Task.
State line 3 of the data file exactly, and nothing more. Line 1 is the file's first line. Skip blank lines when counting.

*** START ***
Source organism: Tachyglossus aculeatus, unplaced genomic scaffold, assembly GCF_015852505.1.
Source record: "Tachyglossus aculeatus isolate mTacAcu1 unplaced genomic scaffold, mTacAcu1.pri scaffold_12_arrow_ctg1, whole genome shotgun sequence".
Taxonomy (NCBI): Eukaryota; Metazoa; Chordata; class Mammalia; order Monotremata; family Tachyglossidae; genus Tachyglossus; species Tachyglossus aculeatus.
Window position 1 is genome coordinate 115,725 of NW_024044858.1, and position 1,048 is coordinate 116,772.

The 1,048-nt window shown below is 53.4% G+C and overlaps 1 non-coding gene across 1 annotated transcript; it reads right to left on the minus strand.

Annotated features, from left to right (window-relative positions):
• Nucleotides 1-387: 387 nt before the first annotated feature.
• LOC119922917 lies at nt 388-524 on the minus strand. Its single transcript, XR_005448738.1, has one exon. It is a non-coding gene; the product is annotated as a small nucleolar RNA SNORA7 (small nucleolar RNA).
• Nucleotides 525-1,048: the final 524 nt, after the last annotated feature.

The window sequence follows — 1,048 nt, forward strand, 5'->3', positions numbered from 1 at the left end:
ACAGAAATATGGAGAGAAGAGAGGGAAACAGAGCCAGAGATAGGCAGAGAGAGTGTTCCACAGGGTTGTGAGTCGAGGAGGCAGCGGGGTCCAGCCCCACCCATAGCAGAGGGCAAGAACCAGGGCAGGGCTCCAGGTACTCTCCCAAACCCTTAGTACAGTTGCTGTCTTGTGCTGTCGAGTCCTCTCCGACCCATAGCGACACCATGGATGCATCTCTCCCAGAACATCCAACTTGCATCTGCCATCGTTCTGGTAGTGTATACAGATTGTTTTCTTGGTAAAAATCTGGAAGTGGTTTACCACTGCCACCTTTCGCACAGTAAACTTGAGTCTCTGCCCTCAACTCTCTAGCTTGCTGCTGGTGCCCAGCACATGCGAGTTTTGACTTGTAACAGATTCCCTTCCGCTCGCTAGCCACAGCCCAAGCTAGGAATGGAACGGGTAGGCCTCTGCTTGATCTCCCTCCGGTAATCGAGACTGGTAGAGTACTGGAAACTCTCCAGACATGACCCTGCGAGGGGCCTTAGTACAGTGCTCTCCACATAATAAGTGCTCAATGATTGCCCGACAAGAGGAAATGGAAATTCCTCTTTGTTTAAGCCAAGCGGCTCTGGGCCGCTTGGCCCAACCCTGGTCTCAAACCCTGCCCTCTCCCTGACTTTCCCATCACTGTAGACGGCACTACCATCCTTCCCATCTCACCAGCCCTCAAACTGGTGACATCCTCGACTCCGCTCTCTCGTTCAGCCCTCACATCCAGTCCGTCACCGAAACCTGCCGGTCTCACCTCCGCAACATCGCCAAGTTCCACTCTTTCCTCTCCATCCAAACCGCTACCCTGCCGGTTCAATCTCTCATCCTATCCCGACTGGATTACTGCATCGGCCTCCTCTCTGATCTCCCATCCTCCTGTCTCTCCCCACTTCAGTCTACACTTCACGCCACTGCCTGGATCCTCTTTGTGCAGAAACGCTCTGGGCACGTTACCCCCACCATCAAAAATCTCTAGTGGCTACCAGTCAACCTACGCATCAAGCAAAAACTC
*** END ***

Taxonomy (NCBI): Eukaryota; Metazoa; Chordata; class Mammalia; order Monotremata; family Tachyglossidae; genus Tachyglossus; species Tachyglossus aculeatus.